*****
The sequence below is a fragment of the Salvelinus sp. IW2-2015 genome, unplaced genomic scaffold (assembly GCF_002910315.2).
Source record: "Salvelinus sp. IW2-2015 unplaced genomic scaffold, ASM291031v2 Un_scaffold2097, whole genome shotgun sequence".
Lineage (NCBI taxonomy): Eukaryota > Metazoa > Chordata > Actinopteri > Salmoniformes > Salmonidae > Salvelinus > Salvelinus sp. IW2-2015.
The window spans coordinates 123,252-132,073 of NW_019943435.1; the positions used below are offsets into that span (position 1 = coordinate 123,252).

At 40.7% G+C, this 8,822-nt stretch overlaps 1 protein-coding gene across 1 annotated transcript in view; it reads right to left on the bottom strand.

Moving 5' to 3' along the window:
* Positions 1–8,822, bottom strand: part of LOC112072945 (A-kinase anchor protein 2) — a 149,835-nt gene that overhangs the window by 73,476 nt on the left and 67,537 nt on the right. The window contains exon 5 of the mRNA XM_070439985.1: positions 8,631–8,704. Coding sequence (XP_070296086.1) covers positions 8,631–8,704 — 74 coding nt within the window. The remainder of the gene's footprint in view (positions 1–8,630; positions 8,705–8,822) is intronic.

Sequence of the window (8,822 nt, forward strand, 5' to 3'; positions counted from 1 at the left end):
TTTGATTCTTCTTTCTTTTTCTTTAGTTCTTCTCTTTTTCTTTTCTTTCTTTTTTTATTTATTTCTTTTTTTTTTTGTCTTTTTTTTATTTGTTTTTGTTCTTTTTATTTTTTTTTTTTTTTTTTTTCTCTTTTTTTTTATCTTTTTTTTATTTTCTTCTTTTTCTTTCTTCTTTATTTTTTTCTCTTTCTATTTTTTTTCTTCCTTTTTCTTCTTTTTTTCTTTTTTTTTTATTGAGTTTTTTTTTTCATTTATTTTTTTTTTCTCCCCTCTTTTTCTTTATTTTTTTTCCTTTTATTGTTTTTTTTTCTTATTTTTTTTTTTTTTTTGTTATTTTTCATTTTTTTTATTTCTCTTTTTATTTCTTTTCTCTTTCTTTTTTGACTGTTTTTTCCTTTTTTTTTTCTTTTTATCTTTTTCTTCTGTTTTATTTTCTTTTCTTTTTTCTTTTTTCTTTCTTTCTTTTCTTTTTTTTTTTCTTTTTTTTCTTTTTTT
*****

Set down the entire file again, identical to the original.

The sequence below is a fragment of the Salvelinus sp. IW2-2015 genome, unplaced genomic scaffold (assembly GCF_002910315.2).
Source record: "Salvelinus sp. IW2-2015 unplaced genomic scaffold, ASM291031v2 Un_scaffold2097, whole genome shotgun sequence".
Lineage (NCBI taxonomy): Eukaryota > Metazoa > Chordata > Actinopteri > Salmoniformes > Salmonidae > Salvelinus > Salvelinus sp. IW2-2015.
The window spans coordinates 123,252-132,073 of NW_019943435.1; the positions used below are offsets into that span (position 1 = coordinate 123,252).

At 40.7% G+C, this 8,822-nt stretch overlaps 1 protein-coding gene across 1 annotated transcript in view; it reads right to left on the bottom strand.

Moving 5' to 3' along the window:
* Positions 1–8,822, bottom strand: part of LOC112072945 (A-kinase anchor protein 2) — a 149,835-nt gene that overhangs the window by 73,476 nt on the left and 67,537 nt on the right. The window contains exon 5 of the mRNA XM_070439985.1: positions 8,631–8,704. Coding sequence (XP_070296086.1) covers positions 8,631–8,704 — 74 coding nt within the window. The remainder of the gene's footprint in view (positions 1–8,630; positions 8,705–8,822) is intronic.

Sequence of the window (8,822 nt, forward strand, 5' to 3'; positions counted from 1 at the left end):
TTTGATTCTTCTTTCTTTTTCTTTAGTTCTTCTCTTTTTCTTTTCTTTCTTTTTTTATTTATTTCTTTTTTTTTTTGTCTTTTTTTTATTTGTTTTTGTTCTTTTTATTTTTTTTTTTTTTTTTTTTCTCTTTTTTTTTATCTTTTTTTTATTTTCTTCTTTTTCTTTCTTCTTTATTTTTTTCTCTTTCTATTTTTTTTCTTCCTTTTTCTTCTTTTTTTCTTTTTTTTTTATTGAGTTTTTTTTTTCATTTATTTTTTTTTTCTCCCCTCTTTTTCTTTATTTTTTTTCCTTTTATTGTTTTTTTTTCTTATTTTTTTTTTTTTTTTGTTATTTTTCATTTTTTTTATTTCTCTTTTTATTTCTTTTCTCTTTCTTTTTTGACTGTTTTTTCCTTTTTTTTTTCTTTTTATCTTTTTCTTCTGTTTTATTTTCTTTTCTTTTTTCTTTTTTCTTTCTTTCTTTTCTTTTTTTTTTTCTTTTTTTTCTTTTTTT